Musings, interviews, product updates, links and anything else that's happening in the studio or connected to the idea of "Startups Worth Making".
Posted on 23rd April 2013 by Patrick Sinclair -
Collectist was an inspired last minute pitch by Jonny that blasted it’s way through the thorough selection process at the Sidekick Studios Hackathon.
Originally called “Collectr”, the idea was to create a mobile application that lets users share collections of their favourite things in innate detail with the rest of the world.
For example, Jonny is an avid bicycle enthusiast who has spent a huge amount of time building his custom-made bike and wants to show it off.
He uses Collectist to photograph his lovely single speed Pearson bike.
The bike is made of individual components, including the wheels, brakes, handle bars, saddle, stem, pannier rack, pedals, chainset and so on.
In turn, the wheels themselves are made of BLB track hubs. And at each point, Jonny is invited to add another part to each component - he can describe his bicycle in as much detail as he desires.
Comparing and contrasting your stuff
Now that he’s shared his bike with the world, he can compare his beloved Pearson with other bicycles that have been uploaded to Collectist.
This is done by assigning a Freebase topic identifier to each item. Freebase is a community-curated database of well-known people, places and things - similar to Wikipedia but the information is formally structured instead of free text articles.
Collections of all sorts of things
There are Freebase topics on pretty much anything, so users are able to upload all kinds of things onto Collectist.
So let users organise their things, we added a collections feature so that stuff could be grouped together. Here are some examples of the collections created so far:
- Jonny’s medals and badges - mostly purchased in Berlin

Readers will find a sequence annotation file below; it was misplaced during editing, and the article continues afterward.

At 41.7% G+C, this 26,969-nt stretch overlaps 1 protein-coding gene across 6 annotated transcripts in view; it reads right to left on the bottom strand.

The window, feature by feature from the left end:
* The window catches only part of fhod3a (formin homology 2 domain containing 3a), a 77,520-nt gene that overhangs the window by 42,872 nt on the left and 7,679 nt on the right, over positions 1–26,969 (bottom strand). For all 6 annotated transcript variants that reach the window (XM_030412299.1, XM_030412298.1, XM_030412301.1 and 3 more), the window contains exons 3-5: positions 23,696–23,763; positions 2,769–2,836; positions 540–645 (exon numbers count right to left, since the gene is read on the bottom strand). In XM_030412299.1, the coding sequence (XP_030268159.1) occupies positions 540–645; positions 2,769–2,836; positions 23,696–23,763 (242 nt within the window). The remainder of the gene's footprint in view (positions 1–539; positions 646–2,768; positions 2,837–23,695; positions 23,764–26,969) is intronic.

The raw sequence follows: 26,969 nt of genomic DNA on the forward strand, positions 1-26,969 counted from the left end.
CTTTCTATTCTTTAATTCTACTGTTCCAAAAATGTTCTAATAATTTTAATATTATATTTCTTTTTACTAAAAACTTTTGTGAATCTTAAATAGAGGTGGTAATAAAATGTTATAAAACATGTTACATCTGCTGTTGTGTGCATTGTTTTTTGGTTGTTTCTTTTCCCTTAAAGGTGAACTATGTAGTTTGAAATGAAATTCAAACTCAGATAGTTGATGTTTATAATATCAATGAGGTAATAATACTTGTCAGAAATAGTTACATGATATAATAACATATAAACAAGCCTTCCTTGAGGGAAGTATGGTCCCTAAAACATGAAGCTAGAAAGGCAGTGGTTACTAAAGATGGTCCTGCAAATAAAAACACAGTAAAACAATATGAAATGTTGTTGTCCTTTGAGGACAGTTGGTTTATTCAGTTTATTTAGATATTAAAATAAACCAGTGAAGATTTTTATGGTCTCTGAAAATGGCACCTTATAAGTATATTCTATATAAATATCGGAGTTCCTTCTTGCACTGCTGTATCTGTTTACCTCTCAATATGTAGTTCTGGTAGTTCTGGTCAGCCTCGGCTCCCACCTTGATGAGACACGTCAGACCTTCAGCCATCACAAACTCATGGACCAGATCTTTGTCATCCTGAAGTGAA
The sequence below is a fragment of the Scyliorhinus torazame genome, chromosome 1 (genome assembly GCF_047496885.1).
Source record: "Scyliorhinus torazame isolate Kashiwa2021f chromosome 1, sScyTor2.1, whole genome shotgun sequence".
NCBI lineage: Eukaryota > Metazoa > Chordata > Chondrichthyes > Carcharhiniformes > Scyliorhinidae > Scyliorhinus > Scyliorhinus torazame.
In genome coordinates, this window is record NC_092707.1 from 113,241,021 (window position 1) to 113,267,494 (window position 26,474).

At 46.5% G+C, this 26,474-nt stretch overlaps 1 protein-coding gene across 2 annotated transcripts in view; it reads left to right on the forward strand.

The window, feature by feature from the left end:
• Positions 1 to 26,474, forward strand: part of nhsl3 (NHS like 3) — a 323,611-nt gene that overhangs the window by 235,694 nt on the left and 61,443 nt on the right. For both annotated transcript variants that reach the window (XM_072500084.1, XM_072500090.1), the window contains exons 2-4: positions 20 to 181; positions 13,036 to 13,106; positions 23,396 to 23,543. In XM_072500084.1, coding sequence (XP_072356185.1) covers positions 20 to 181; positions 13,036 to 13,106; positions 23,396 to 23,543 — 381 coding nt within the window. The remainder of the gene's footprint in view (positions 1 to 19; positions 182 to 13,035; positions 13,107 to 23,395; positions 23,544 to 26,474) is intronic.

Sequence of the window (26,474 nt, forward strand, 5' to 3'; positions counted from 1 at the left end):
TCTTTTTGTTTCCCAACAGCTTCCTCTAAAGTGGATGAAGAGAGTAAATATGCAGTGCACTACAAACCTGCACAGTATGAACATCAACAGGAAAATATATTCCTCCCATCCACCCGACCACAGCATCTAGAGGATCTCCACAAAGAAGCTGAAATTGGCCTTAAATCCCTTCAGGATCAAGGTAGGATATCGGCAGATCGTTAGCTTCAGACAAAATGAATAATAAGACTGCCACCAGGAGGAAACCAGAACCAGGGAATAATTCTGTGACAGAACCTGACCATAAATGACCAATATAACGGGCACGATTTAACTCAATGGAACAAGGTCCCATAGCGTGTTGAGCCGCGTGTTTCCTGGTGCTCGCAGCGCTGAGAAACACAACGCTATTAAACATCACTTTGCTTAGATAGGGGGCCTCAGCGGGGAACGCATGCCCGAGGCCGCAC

- Mark’s lunchtime faves - a list of cafes and market stalls around Old Street where Mark likes to go for lunch
- Kirsten’s Costumes and hats - some of the costumes and hats made by Kirsten, a costume designer
- Patrick’s Portuguese delicacies - tasty things to eat from Portugal including the infamous francesinha sandwich (contains bread, ham, 2 types of sausage, steak and is covered by cheese and tomato & beer sauce)
- Tony's collection of awesome GIFs - some great animated GIFs including a cat driving a car
Let's talk some tech
While hacking on Collectist, we soon realised we would need a generic data model capable of handling relationships between different objects. It felt like a good match for a graph database such as Neo4j, and given the hack day environment we decided we should give it a go.
Over the two days we were able to develop the Collectist prototype as a Ruby on Rails application running on JRuby using the neo4j gem. We found that Neo4j made some of the complex hierarchical queries easy, although we didn't have enough time to master the query language.
However, when it came to deploying the app onto Heroku we discovered that the neo4j gem didn’t support the Neo4j REST API - we’d have to rewrite our app’s domain model with another library. By this point it was too late to do anything about this so although we had a working prototype by the end of the hack day we weren’t able to deploy it.
In the end, I went back and replaced the Neo4j backend for something that is more established and familiar - MongoDB.
So now we’re ready to share Collectist with the world.
We took Jonny’s idea and built a proof of concept that allows users to describe collections of their stuff.
There are a number of directions Collectist could take: it could become a marketplace for custom made goods, a place to share and compare your things with other peoples or we could focus on a particular domain such as food or cocktail recipes.
What I like the most about Collectist is how generic it is - it could be used for anything!
What will you add to it?
Collectist was made by Jonny, Patrick and Tony.
Posted on 18th April 2013 by Katie Marcus -
Pitch & Pivot
Asi's initial pitch for the hackathon, as voted to be made by the team, was called ConnectedGardens. The premise was still fuzzy, but the gist was creating a tool to connect amateur gardeners, helping them plan their garden spaces and offer year-round advice on growing and maintenance.
After getting into our team we starting plotting grand plans for a complex 3d drag-and-drop garden designer, laden with expert advice and a database of plants matched to your soil type, conditions and sun levels. But after a few hours of research and head-scratching we realised that this wasn't feasible for several reasons. Primarily, it was way too big for a hack, and also relied on knowledge that we just don’t have. We saw that lots of sites and apps already try to do the virtual garden design thing and none really succeed: probably because the variables are far too wide to be solved by an online tool.